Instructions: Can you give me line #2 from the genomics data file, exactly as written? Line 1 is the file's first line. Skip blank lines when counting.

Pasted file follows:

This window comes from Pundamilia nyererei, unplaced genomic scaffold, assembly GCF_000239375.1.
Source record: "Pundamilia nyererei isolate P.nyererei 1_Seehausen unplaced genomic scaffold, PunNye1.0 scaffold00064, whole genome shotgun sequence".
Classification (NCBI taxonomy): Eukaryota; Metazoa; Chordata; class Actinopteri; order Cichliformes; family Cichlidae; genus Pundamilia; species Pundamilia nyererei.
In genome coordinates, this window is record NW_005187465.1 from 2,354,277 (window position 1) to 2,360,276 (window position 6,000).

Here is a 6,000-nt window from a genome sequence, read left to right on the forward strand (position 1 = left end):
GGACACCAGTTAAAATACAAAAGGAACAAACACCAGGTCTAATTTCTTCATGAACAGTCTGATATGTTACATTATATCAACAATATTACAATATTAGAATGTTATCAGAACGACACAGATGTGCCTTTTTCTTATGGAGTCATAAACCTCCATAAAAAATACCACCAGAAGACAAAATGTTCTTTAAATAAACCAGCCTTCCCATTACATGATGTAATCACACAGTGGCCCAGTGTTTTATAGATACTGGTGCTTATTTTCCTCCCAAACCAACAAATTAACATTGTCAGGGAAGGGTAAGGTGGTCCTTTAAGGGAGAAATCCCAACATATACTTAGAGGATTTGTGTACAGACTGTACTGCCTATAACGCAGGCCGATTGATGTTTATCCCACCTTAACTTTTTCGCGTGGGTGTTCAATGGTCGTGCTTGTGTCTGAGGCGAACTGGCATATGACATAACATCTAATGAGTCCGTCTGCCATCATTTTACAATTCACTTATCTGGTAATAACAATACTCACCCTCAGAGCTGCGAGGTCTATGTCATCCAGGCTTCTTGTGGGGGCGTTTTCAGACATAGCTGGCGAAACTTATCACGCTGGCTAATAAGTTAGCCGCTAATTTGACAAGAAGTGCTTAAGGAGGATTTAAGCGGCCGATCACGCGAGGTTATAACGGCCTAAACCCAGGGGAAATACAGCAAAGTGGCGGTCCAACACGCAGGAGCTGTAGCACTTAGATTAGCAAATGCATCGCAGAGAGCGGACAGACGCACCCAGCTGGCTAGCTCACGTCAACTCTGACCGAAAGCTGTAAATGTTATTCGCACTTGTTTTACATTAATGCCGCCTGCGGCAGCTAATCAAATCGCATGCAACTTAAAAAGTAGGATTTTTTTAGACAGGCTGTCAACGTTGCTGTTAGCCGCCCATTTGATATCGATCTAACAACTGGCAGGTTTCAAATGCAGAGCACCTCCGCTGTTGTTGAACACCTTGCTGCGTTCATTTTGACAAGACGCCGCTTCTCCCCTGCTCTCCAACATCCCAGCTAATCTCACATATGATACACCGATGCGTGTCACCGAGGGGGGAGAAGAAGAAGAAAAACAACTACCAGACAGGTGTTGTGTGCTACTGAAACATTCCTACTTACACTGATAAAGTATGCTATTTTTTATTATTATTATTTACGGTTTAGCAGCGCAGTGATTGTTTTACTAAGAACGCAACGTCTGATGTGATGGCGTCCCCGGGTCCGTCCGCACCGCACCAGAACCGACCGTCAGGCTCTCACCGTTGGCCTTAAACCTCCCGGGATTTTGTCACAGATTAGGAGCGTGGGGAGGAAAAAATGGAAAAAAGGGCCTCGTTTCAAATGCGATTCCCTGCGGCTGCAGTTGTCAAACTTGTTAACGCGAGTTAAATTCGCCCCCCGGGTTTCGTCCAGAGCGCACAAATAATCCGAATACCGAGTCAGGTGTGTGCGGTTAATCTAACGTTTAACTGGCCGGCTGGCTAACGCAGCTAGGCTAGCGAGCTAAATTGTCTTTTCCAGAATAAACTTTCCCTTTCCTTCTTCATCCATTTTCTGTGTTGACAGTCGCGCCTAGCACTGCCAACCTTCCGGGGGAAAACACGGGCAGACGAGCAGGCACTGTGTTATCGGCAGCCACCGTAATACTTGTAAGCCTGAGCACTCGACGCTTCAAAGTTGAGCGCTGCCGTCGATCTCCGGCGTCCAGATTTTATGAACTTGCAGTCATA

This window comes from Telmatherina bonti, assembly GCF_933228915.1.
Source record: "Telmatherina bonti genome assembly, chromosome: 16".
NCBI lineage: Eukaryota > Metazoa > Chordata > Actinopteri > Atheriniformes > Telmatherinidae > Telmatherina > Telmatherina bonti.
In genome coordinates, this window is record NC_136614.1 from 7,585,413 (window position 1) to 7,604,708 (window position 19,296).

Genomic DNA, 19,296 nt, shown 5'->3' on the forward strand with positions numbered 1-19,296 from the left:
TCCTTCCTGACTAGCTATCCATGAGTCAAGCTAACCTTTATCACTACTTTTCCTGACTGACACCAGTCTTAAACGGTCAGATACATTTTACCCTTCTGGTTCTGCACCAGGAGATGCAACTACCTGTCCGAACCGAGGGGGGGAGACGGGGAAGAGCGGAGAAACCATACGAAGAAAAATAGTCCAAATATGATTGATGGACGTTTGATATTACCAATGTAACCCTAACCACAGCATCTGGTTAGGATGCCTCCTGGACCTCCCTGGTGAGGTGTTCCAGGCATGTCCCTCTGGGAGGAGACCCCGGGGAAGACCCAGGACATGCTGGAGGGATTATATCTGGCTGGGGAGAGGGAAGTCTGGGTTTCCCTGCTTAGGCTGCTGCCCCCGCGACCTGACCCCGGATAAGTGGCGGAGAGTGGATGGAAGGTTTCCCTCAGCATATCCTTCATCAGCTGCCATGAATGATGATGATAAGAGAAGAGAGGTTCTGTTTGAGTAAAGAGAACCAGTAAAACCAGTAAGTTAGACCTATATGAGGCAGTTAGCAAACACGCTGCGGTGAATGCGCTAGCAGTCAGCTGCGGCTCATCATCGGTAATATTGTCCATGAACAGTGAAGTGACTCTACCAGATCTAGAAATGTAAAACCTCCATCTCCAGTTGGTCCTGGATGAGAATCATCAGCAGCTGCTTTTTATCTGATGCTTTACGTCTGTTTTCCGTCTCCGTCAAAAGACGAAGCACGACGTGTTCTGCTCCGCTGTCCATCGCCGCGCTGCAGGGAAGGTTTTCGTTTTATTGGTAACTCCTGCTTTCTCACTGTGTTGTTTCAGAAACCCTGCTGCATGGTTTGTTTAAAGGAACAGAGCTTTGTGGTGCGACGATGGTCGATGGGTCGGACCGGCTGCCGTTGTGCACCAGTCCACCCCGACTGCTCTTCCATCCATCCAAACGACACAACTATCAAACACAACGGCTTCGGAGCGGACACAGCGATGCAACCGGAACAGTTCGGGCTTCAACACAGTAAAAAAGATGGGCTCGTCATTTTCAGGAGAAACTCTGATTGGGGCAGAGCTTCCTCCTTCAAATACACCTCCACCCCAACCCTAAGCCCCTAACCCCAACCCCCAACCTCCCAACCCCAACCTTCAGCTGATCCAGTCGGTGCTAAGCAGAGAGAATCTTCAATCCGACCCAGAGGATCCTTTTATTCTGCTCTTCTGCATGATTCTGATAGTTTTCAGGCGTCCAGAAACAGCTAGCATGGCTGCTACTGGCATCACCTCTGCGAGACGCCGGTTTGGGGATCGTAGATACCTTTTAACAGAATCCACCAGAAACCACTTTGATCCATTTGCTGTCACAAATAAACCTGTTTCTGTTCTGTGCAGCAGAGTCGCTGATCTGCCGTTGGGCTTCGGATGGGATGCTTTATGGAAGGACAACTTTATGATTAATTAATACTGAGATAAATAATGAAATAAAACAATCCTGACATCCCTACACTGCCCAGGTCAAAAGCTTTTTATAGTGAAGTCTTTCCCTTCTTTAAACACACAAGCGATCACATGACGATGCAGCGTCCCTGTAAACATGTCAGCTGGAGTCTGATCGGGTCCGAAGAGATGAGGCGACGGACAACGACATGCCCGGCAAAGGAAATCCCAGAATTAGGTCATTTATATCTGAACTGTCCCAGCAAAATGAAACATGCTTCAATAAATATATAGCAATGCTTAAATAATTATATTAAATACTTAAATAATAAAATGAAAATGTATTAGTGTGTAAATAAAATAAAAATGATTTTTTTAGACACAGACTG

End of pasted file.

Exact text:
Source record: "Pundamilia nyererei isolate P.nyererei 1_Seehausen unplaced genomic scaffold, PunNye1.0 scaffold00064, whole genome shotgun sequence".